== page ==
Does Huckabee Have to Win Iowa?

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Eric Thayer / Getty

Republican presidential candidate Mike Huckabee.

To hear Mike Huckabee tell it on the trail, tonight's Iowa caucus is about so much more than just his own political future. It is a contest that will determine whether or not the American dream continues to flourish and whether or not money still controls the system. "If America can elect me as President, then it means the dreams of this country can still come true for anybody," he told an overflow crowd, this afternoon, at his final campaign stop here.

But the simple fact remains: The outcome in Iowa may very well determine Huckabee's fate as a presidential candidate. With a first place showing, he will fly out of Des Moines tonight as a political golden boy, who beat the odds by taking down the massive political machine of Mitt Romney, without any real money or organization.

If he comes in second, however, he risks being sidelined in the Republican contest by the coming fight between Romney and John McCain in New Hampshire on January 8, which will likely carry over to the Michigan primary on January 15. A second place finish for Huckabee also raises the unflattering specter of another evangelical minister, Pat Robertson, who placed a surprise second in the Iowa Republican caucus in 1988, only to have his presidential campaign peter out soon after.

At the noon event, Huckabee attempted to put the contest in some perspective. "We don't have to finish first here for us to feel like we have been successful," he told reporters. "But if we finish first here, I think we have exceeded everyone's expectations, and we have certainly exceeded all of the sort of conventional wisdom standards of what it's supposed to look like if you have been outspent 20 to 1."

This framing works best for Huckabee if he is able to pull off an upset. A second place finish, which only a few months ago would have been considered a major victory, would now likely result in legitimizing the big-spending campaign of Mitt Romney, who led the polls in Iowa for months, largely because of his ability to lavish the state with money. By all rights, Huckabee would proudly continue his campaign to South Carolina, which will vote on January 19 and should be receptive to his down-home, conservative appeal. But the chattering classes will dog him for weeks; Iowa, after all, is a state teaming with evangelical values voters. Over and over again, Huckabee, the former Baptist pastor, will be asked the inverse of Frank Sinatra's famous lyric: "If you can't make it here, how can you make it anywhere?"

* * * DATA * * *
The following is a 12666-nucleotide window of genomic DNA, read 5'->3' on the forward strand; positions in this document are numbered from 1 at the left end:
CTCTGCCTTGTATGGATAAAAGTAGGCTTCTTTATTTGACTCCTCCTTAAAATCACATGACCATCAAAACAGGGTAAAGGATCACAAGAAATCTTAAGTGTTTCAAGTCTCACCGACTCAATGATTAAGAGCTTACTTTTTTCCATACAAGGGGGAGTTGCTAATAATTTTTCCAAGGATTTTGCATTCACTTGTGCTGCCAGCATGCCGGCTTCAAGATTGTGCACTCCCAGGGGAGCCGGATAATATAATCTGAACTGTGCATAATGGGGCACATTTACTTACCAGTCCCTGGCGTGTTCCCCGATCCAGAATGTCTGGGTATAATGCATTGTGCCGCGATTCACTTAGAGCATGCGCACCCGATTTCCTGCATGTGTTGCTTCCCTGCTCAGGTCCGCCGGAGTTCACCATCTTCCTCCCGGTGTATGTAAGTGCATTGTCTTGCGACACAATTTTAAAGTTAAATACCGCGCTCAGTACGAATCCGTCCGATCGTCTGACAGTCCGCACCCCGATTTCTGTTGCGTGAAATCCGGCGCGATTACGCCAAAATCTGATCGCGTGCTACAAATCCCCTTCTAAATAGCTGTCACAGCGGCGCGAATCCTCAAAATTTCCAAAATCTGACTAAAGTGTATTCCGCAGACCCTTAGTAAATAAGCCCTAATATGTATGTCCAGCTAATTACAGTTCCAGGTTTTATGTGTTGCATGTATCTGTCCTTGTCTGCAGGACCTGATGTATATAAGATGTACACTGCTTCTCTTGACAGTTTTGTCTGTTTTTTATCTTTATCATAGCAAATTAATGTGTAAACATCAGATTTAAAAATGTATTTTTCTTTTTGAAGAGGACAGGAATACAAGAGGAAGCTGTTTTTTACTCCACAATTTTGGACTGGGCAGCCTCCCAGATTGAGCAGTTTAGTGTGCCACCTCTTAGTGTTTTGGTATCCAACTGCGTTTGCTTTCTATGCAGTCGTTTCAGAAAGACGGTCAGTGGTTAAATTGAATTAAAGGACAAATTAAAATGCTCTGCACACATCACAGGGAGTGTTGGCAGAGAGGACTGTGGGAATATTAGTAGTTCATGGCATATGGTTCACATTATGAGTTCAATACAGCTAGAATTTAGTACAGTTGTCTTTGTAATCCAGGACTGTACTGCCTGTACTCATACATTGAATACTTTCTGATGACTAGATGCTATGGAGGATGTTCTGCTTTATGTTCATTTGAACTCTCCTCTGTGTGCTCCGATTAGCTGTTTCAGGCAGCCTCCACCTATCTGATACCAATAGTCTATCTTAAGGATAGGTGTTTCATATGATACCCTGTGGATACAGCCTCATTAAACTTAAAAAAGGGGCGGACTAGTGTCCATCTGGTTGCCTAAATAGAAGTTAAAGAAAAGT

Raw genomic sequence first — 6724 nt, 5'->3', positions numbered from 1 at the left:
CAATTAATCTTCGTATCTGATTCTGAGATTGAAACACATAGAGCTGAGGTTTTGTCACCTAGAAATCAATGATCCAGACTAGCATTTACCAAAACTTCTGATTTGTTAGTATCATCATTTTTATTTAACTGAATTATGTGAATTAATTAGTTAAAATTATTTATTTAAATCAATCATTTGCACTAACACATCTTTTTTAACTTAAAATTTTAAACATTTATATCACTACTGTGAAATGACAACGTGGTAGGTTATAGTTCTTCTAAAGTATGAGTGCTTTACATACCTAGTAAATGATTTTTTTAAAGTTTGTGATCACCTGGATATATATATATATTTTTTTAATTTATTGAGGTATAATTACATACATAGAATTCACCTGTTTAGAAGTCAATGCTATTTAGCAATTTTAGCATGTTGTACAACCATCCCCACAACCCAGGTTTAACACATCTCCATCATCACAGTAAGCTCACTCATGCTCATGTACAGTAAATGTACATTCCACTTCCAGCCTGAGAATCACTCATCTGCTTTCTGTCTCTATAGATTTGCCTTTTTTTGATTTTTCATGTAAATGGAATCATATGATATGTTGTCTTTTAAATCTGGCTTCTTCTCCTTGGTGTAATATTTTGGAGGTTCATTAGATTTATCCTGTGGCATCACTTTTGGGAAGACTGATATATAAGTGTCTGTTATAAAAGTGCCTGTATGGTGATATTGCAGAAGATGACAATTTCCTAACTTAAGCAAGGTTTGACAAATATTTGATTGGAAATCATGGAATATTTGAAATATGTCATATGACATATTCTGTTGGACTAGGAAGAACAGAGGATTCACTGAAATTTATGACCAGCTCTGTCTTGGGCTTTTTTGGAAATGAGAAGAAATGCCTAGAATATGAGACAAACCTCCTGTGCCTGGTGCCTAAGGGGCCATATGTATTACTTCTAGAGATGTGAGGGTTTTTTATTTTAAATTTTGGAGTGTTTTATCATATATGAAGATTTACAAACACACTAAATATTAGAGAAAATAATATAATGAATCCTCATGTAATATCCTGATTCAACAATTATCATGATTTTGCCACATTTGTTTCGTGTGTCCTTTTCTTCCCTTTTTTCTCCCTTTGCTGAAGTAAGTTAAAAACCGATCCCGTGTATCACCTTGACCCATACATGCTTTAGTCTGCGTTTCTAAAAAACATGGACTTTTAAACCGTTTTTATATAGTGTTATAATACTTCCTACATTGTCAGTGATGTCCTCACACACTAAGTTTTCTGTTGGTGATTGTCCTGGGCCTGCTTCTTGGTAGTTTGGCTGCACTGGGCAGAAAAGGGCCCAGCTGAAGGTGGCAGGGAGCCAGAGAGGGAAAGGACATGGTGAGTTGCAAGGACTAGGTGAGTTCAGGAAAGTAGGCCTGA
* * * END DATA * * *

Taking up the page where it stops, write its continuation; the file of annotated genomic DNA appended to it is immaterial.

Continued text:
No one has ever claimed that the American presidential election process makes any sense. There is no good reason that about 100,000 voters in a Midwest state of 3 million should determine the fate of the Republican Party on a frozen night in January. There is no good reason that two candidates, Romney and Huckabee, should be forced to compete on such an unequal footing when it comes to campaign resources. But politics is rarely about fairness or logic.

As Huckabee said last night, in an appearance with Jay Leno on the Tonight Show, politics is a brutal business. "I tell people that if you can't stand the sight of your own blood, don't run for anything," Huckabee joked. "Just buy a ticket and watch it from the stands." Over 11 months of non-stop campaigning, Huckabee has come from nowhere to earn his place on the field. After Iowa, he'll get a better sense of how long he'll get to keep playing.